External reports and external data processors provide another customization option, which turns out to be relatively safe in scenarios with application updates. As their names imply, both of these object types (external reports and external data processors) are external to applications, they are stored in separate files and they are loaded into applications when their execution begins. Therefore, they do not interfere with updates. However, in scenarios where some object attributes processed by the report or data processor are removed or deleted, the report or data processor must be updated as well.
External reports and data processors are effectively plug-ins. They work well for the development of custom reports and for running specific operations on application data (such as data exchange with other systems), but they do not cover all possible customization scenarios. If a customer wants to add an algorithm that is executed when a document is posted, an external data processor cannot help and the customer must edit the source code in the document module.
Customization of cloud applications
With the development of 1cFresh (Cloud technology) customization came to a higher level. Cloud application users that work for different companies can access a single infobase (a single application instance) while being able to view only data related to their respective companies. Source code customization is not acceptable in this instance, because each company requires the customizations made specifically for its needs and does not need the customizations made for its "neighbors".
In the Cloud, only external report and data processor customizations are acceptable, however, as we mentioned before, they do not cover all possible customization scenarios.
Due to the aforementioned scenarios, we felt the need to create a new customization tool satisfying the following requirements:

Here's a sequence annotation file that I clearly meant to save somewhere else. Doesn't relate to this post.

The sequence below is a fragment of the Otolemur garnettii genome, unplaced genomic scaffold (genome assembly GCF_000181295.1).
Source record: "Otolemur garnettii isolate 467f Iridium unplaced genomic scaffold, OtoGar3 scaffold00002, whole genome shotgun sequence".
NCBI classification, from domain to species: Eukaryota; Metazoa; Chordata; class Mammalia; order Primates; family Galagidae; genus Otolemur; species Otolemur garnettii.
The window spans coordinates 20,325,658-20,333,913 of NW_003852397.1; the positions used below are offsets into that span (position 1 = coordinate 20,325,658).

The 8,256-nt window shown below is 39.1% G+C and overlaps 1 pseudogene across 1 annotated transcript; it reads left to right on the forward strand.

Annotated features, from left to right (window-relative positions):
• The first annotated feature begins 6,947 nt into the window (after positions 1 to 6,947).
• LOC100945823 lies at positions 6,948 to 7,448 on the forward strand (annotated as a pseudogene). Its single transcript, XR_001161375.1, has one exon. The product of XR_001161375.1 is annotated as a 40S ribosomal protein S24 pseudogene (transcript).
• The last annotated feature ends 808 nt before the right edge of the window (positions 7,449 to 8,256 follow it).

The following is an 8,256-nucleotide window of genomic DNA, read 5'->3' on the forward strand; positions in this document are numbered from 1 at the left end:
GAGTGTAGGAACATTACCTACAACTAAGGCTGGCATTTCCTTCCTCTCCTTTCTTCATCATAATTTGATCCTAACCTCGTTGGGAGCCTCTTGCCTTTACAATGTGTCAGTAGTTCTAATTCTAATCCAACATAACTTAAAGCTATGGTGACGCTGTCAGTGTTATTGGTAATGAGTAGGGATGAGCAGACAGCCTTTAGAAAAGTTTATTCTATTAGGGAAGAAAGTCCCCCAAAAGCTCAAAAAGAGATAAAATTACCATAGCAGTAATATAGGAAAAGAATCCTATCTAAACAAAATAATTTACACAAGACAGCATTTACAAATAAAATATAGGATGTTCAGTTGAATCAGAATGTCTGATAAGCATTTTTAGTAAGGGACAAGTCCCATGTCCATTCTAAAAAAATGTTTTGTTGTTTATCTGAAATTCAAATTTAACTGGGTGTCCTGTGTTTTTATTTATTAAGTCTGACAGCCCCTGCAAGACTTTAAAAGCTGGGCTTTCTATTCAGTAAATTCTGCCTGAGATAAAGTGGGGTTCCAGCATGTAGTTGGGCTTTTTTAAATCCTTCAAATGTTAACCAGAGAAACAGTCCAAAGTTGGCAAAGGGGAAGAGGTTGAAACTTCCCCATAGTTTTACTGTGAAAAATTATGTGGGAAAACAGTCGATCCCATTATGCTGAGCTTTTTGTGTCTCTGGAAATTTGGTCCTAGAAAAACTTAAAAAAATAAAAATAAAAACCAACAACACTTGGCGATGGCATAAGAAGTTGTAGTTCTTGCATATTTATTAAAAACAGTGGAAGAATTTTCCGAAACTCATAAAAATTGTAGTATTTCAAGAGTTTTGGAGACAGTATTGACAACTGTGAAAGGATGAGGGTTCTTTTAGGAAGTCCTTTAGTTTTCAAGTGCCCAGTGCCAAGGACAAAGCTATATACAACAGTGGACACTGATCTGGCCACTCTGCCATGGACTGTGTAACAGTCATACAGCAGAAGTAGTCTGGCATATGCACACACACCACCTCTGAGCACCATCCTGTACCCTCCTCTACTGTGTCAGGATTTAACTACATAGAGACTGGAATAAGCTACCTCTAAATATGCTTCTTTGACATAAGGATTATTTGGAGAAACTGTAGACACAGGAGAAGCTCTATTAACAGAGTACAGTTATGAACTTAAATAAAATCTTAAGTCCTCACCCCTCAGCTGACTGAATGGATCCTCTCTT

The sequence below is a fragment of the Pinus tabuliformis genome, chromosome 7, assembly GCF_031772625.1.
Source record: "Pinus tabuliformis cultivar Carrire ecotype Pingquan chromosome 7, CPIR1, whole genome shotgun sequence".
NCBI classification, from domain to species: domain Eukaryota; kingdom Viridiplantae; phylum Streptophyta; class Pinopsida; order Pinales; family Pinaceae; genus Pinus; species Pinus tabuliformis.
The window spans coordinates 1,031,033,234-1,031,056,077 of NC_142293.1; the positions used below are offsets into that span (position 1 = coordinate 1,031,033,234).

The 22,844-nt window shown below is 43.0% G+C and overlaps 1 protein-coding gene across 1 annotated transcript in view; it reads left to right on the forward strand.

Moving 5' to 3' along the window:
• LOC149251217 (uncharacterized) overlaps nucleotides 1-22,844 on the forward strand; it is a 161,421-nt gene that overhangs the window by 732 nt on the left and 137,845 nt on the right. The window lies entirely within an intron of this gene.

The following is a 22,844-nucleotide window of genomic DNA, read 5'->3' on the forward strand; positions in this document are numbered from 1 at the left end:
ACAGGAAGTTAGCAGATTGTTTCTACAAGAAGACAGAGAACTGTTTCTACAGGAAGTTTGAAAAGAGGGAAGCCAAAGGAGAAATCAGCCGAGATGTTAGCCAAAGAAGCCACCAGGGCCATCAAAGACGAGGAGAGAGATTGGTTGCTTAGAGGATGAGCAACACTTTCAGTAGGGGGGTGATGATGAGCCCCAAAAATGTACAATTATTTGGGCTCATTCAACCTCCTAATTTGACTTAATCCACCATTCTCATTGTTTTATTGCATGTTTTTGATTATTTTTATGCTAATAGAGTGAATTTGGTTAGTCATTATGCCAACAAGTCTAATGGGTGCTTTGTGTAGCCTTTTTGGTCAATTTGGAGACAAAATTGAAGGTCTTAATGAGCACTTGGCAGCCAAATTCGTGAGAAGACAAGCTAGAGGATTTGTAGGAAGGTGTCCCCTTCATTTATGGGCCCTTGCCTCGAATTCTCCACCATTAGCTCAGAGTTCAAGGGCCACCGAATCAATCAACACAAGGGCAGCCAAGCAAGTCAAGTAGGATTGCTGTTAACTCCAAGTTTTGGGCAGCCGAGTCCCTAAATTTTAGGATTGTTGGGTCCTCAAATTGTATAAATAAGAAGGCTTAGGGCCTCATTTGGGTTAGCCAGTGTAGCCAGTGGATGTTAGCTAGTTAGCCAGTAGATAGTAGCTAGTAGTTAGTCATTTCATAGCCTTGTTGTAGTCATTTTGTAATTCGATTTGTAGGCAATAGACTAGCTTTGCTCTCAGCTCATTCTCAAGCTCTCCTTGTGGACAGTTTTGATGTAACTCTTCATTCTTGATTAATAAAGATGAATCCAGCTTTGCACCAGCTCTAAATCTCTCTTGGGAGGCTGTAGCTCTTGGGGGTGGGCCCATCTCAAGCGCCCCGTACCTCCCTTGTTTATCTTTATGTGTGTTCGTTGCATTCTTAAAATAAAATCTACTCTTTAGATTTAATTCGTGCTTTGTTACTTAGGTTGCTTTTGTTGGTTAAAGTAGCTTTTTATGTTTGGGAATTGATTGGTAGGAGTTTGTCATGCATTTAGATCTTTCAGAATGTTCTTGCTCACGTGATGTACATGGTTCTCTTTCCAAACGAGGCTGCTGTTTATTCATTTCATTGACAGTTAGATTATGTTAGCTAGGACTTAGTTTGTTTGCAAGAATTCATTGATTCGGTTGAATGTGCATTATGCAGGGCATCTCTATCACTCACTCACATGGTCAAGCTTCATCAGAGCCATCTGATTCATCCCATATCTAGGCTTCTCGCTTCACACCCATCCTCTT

Easy migration of customized applications to new versions while avoiding manual merging as much as possible
The option to use customizations if certain conditions are met (for example, in the context of a specific company)
Reduced risk of application malfunctions after migration to new versions
The option to disable customizations to keep applications operational in the event of customization malfunction
A tool that satisfies all of the requirements would come in handy, not only in Cloud solutions, but also, in on-premise application deployments that require unique customization.
We developed such a tool and named it configuration extensions. It combines the features of two approaches to customization: plug-ins and event subscriptions.
Extensions provide a way to separate configuration changes from the configuration itself. An extension is actually a configuration that stores the changed objects. Just like a regular configuration, it features an object tree. You can manage extension configurations in Designer just like you manage regular configurations.
If you want to use an object from the main configuration in your extension (for example, add a form to a document that is available in the main configuration), you must adopt the object to the extension by clicking Add to extension menu item. The added object is initially "empty", it only has the properties that are available in the main configuration. However, you can adopt its form from the main configuration and then alter it (for example, add a button that executes some new action). Currently, you cannot add attributes to extension objects, however, be assured that we are working on it.
Main configuration and extension with adopted document Budget
Extensions also have a feature similar to event subscriptions: you can handle events of the configuration being extended. For example, you can handle the event of writing an object. You can specify the call type for each extension event handler:
The following fragment is executed before the standard document writing procedure. It verifies whether the field storing the person responsible for the document is empty. If it is empty, it writes the current user to that field.
Even if the implementation of writing the document changes in the next code, the extension code will be executed before the document writing code.
At run time the standard configuration and all its extensions (it can have more than one) are combined to form a customized configuration. End users work with this customized configuration.
Extension execution order
When developing multiple extensions for your configuration, remember that the platform does not guarantee any specific order of extension execution. We deliberately refrained from specifying the extension order explicitly because it complicates extension setup and adds more problems than it solves.
If your configuration has multiple extensions, each including a posting handler for a specific document with &After directive, the platform executes all of the extension handlers every time the document is posted, however, their execution order might vary.